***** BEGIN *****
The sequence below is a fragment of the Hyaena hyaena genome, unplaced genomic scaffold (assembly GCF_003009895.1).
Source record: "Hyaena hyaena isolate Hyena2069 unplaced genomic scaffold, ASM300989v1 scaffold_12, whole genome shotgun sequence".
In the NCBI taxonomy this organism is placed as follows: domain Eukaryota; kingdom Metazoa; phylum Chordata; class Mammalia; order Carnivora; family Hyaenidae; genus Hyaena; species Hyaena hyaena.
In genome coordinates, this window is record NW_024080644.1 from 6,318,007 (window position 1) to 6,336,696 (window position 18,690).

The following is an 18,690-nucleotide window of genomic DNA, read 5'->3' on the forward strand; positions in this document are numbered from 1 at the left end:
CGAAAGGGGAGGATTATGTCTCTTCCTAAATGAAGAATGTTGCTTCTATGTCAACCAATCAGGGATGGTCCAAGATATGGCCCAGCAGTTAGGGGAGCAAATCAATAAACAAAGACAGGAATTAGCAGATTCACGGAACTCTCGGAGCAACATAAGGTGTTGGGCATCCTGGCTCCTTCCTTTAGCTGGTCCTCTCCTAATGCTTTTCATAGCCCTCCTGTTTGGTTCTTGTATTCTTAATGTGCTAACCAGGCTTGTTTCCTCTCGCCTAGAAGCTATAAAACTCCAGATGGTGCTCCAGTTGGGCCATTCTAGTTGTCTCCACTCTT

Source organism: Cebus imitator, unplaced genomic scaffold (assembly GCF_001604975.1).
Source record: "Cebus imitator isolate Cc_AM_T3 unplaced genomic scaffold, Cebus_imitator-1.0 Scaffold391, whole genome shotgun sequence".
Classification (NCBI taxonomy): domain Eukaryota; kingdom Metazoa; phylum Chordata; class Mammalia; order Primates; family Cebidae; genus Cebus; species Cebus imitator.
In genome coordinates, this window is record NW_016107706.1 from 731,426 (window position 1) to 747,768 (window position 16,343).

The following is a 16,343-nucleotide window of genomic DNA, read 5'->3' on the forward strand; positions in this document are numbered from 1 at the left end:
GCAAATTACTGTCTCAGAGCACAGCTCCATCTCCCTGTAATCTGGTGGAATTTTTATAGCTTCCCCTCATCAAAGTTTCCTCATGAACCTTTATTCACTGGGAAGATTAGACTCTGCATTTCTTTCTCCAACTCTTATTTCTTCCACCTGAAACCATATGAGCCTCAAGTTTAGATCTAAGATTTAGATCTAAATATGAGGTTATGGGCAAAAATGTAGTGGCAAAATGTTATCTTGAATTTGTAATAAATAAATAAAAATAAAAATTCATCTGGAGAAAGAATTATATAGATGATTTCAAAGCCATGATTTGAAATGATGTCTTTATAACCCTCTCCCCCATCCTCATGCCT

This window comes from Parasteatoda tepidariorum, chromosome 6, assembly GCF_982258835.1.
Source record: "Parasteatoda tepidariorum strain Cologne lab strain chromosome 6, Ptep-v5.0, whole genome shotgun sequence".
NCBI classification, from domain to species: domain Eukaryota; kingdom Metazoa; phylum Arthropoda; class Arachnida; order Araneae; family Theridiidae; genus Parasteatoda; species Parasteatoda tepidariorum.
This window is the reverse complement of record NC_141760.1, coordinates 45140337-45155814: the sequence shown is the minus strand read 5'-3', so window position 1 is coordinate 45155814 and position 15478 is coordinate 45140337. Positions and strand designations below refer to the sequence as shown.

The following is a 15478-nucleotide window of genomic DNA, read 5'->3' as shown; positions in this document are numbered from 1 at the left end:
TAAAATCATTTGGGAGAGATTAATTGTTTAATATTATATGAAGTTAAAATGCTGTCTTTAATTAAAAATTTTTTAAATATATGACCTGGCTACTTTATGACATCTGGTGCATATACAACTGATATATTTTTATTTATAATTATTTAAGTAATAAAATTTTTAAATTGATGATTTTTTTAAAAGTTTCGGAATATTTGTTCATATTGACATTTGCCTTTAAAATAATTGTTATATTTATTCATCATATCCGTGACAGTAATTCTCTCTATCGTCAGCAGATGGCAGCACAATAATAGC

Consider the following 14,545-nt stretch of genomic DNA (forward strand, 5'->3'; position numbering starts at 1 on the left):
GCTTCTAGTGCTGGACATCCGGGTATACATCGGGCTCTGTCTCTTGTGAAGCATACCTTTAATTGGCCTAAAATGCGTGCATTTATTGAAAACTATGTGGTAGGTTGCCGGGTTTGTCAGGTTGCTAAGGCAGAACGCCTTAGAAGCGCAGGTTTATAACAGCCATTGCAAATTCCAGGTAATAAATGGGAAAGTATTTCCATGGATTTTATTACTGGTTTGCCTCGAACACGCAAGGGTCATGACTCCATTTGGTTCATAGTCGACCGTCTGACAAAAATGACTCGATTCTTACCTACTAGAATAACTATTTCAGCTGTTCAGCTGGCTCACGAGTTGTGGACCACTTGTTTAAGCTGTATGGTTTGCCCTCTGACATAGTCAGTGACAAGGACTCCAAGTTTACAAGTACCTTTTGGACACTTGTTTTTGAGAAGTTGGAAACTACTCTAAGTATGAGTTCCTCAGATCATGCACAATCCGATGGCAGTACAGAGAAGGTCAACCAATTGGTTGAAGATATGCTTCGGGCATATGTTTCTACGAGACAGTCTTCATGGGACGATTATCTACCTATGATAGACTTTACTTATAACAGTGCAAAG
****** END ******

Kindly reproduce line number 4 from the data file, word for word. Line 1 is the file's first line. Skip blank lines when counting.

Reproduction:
In genome coordinates, this window is record NW_024080644.1 from 6,318,007 (window position 1) to 6,336,696 (window position 18,690).